I wanted to write about my dad today because he was a vet – served 30 years in the Air Force – and today is Memorial Day.
I’ve planned longer blog entry about the most wonderful man in my life besides my uncle, my husband, and my cousin Kris (and my grand dads). I have been privileged to be surrounded by amazing, supportive men. But the jewel in that crown will always be my dad.
In the small town in Alabama where he spent the majority of his formative years he apprenticed with the local country doctor there stitching up people, birthing babies, and going with the doctor on his rounds (back in those days they made house calls). At heart he was a healer.
Then Vietnam derailed his dreams. Despite having been accepted to medical school (which should have garnered a deferment), he got drafted and shipped off to war. The Army wanted him, but he went to the Air Force recruitment office and signed up instead.
When they asked him what he wanted to do, he explained he wanted to be a doctor and they said they’d see about making him a medic after he took some tests. He scored too high and they placed him in military intelligence, which he always said was an oxymoron.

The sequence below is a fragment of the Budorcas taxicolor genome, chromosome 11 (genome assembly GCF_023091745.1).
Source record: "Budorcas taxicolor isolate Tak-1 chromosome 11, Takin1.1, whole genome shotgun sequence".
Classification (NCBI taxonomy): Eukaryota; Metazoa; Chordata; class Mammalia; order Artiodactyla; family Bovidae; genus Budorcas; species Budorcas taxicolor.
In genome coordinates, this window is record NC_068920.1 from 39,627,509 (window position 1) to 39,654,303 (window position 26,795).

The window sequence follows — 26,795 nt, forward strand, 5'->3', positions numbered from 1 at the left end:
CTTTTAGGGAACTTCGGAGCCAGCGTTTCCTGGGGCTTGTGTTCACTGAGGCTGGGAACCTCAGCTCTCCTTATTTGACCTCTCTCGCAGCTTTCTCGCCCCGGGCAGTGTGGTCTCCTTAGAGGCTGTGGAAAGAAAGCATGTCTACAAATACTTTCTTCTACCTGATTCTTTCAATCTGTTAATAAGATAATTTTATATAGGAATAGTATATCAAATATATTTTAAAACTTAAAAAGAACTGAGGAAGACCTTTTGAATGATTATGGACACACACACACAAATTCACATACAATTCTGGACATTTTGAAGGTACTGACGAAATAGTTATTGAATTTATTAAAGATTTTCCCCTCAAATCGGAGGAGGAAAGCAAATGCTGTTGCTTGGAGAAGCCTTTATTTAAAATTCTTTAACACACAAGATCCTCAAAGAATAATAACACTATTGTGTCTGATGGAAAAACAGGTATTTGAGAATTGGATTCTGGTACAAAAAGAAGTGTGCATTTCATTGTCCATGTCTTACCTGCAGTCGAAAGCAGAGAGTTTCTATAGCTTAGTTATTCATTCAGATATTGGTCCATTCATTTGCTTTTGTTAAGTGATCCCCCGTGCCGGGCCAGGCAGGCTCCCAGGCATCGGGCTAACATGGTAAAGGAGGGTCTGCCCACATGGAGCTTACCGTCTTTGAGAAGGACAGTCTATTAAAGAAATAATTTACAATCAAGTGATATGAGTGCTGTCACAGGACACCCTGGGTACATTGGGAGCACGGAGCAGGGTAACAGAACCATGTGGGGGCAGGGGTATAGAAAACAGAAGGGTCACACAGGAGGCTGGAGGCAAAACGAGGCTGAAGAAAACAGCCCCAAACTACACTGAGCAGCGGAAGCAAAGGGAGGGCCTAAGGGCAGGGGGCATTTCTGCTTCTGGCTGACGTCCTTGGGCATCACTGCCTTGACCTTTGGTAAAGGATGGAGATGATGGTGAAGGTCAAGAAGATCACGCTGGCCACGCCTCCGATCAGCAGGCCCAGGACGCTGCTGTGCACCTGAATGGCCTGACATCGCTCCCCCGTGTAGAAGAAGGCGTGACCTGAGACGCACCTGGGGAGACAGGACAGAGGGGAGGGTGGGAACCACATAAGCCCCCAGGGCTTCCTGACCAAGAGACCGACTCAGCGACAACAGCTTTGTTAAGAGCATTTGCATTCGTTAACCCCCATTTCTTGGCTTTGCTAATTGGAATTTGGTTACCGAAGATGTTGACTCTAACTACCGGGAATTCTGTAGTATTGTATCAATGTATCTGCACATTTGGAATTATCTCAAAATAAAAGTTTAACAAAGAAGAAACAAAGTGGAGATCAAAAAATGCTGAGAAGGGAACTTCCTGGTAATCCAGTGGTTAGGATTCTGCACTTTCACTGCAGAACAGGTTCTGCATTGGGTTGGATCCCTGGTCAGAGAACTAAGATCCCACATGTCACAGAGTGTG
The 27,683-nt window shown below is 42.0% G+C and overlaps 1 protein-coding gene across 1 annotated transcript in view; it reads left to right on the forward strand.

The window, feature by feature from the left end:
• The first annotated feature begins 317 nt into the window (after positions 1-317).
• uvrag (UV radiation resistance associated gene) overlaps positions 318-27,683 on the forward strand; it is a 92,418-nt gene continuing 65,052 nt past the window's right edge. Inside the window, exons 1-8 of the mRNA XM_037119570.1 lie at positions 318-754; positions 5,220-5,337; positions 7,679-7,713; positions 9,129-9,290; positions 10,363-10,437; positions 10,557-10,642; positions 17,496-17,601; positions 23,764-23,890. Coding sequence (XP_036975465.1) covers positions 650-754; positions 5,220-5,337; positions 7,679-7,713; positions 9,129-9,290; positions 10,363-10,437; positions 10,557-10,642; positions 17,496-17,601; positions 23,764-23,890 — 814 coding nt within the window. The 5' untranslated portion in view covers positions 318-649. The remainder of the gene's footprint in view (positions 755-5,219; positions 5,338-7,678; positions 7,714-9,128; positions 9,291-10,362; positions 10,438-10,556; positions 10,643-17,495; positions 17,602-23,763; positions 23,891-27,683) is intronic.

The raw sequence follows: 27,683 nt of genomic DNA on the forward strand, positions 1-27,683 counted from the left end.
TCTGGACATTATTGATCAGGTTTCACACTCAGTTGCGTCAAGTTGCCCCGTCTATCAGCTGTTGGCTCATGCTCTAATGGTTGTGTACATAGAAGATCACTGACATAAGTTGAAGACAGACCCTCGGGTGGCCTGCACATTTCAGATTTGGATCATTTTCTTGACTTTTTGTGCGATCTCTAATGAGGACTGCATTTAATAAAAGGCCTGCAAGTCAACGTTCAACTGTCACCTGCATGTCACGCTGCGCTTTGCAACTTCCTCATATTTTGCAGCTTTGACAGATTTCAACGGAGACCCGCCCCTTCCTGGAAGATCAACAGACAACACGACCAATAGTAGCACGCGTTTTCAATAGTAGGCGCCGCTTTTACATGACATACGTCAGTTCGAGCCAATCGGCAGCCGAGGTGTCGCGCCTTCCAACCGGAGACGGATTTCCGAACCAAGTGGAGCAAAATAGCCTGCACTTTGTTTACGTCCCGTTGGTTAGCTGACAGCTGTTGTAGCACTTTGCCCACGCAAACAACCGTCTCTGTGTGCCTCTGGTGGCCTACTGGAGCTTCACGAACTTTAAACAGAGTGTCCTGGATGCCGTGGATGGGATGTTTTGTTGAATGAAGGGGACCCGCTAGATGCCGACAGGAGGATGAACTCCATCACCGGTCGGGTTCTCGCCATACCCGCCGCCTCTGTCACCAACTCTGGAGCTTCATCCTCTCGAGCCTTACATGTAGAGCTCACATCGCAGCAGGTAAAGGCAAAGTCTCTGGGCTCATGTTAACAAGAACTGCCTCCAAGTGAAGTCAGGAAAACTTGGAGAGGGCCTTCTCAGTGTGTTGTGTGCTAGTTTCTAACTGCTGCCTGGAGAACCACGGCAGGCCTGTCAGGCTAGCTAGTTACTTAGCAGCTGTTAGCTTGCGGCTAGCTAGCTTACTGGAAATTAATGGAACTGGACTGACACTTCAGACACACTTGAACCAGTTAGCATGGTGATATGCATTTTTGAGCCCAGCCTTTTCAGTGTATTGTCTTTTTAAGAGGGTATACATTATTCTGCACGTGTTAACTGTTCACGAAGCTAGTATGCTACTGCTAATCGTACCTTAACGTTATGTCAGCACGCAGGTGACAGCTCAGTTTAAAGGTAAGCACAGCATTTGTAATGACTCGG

They sent him to ‘Nam where he spent his time in places that didn’t exist, doing things that never happened. One such event that never happened was a mission to remove “non-existent files, from a non-existent place” (as he always told it) during the Tet Offensive. He tried to put a dismissive take on it, and wasn’t allowed for years to talk about it. He could have had a purple heart after it was all declassified, but he never applied for it.
Since he always made light of it, even joking that at one point he’d almost gotten blown up by a grenade. He woke up with bandages on his wrists from shrapnel and a manhole cover-sized gap in his flak jacket. I never knew just how bad it had been for him.
I only knew after he’d finally confessed how bad it had been to my husband. That my sweet, loving, gentle father, who only wanted to heal people, had to shoot someone in the face. How that must have ripped at his soul. And he never told me. I don’t know if he thought I would love him less, or lose respect for him. None of which would ever happen.
I write this on this day of remembrance of our veterans, past, present, and future. I thank them where, and whenever I meet them. Thank you for your service.